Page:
In August of 1942, Hitler’s Wehrmacht launched a massive attack on the Soviet city of Stalingrad. By November, though, the attack had stagnated and the Red Army was fighting back with an unimaginable fierceness. A handful of Russian soldiers are sent into the thick of battle to occupy and hold a strategically located building where a young woman doggedly refused to leave despite the carnage of “Stalingrad.”
This is an ambitious effort by helmer Fedor Bondarchuk and it works brilliantly – some of the time. The bookending device for “Stalingrad” is the aftermath of the tsunami and earthquake that devastated Japan in 2011. Rescue workers find five survivors, all young Germans, trapped beneath the rubble. A volunteer doctor who speaks German communicates with them and, to keep those trapped calm, he begins to tell them his story: “I had five fathers….”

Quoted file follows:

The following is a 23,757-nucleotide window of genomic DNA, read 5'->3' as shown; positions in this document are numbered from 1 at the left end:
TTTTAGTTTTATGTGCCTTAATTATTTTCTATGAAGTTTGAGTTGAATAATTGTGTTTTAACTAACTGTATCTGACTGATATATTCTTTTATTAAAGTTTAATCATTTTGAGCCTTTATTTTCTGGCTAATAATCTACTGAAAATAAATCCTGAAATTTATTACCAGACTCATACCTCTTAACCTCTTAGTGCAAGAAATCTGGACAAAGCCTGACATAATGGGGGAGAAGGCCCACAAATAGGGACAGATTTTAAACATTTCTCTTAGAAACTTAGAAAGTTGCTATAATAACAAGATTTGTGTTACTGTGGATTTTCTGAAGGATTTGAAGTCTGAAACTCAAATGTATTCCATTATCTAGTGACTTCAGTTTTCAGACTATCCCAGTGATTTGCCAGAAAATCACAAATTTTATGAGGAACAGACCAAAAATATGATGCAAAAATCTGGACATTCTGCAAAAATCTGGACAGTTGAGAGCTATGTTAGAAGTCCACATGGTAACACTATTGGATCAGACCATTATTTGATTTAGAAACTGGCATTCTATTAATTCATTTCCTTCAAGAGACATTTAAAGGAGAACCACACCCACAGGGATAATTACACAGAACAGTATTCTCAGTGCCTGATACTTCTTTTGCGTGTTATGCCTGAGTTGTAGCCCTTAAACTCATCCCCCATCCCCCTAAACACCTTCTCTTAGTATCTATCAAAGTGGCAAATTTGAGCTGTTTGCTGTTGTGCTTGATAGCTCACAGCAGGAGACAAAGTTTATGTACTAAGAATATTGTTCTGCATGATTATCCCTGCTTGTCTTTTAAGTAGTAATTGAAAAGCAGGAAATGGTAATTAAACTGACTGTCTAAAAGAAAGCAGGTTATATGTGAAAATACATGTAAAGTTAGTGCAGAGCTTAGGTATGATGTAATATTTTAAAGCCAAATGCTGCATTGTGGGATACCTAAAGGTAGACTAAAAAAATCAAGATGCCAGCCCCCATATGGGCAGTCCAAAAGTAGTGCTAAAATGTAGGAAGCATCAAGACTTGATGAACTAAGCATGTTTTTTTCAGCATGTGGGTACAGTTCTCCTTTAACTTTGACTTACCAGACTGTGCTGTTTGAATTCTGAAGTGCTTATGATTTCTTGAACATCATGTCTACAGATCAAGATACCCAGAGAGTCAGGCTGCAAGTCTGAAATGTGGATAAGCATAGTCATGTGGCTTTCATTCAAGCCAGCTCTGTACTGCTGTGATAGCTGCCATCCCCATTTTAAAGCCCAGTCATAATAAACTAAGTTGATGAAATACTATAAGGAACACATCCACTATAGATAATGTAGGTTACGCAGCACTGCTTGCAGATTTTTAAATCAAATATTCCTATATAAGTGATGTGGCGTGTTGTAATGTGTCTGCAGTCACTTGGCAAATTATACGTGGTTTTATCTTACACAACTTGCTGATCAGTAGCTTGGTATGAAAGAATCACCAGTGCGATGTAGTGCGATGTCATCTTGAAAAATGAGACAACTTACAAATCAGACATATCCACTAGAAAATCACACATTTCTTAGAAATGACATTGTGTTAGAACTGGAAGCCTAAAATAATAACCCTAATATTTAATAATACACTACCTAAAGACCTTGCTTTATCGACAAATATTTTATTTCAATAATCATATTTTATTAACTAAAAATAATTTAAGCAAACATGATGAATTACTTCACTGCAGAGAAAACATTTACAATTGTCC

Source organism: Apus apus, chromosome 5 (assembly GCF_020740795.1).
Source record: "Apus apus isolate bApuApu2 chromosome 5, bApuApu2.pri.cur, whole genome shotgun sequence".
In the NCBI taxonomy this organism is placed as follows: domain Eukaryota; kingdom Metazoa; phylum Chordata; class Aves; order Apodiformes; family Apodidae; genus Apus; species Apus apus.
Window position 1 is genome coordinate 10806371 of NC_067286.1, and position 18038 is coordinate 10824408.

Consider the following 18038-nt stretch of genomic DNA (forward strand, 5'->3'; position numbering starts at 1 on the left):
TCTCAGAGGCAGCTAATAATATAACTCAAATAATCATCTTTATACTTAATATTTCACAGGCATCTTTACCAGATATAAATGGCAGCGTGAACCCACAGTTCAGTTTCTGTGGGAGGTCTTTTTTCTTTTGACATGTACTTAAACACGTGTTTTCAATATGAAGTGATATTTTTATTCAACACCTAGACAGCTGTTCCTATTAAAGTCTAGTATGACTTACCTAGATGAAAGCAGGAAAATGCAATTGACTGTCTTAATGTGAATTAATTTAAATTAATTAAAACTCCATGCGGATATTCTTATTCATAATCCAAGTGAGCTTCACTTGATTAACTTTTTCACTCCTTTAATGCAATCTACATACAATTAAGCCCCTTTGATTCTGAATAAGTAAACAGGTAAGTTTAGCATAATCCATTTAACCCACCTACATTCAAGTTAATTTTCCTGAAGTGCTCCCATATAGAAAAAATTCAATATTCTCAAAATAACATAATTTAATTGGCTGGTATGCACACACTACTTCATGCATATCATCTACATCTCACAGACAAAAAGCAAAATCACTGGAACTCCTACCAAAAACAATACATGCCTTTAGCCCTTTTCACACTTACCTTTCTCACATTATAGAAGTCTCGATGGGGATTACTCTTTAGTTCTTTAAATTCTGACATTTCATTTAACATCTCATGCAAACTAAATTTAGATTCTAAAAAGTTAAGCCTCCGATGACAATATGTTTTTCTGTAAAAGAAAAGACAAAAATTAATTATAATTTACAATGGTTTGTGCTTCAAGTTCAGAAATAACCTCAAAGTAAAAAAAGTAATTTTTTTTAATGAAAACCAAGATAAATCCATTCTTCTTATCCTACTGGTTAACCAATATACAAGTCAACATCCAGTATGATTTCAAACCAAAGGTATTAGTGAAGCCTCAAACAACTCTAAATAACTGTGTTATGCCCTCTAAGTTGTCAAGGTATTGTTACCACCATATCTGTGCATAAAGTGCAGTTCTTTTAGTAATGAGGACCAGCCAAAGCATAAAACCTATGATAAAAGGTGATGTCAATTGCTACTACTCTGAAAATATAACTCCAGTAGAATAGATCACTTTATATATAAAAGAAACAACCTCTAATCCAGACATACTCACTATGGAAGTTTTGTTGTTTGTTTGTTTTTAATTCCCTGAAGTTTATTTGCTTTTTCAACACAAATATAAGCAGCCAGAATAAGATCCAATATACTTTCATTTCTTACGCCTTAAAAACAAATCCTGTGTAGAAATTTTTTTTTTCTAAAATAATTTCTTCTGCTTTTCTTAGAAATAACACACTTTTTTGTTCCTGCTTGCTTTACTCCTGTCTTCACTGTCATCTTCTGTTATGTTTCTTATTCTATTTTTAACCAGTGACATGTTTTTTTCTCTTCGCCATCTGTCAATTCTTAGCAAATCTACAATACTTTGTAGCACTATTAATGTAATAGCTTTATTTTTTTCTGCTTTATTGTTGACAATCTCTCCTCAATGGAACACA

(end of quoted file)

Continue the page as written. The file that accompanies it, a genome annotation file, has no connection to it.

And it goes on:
The action then shifts to Russian soldiers crossing the Volga River to attack the entrenched German forces that command most of the city of Stalingrad. The camera focuses on one team of scouts in particular whose mission is to attack and take over the German headquarters housed in the tactically located building. This building will be the center of the pivotal battle as each side tries to force the other out. Cloaked within this story of war and death at its worst is a love story of sorts between the “five fathers” and the girl, Katya (Mariya Smolnikova).
When the Russians, under the command of Kapitan Gromov (Pyotr Fyodorov), accomplish their mission, leaving a lot of dead Germans, they find Katya, who refused to leave her home. This is the heart of “Stalingrad” as the men take the young woman under their protective wings and she becomes a mascot to the men, with each falling in love with her in their own way. The men comprise a cross section of Russian society with an older soldier, called Angel, a young sniper, a gunner, a Navy warrant officer, a former (before the German invasion) famous opera singer and the captain. All have compassion and humanity, except toward the Nazis.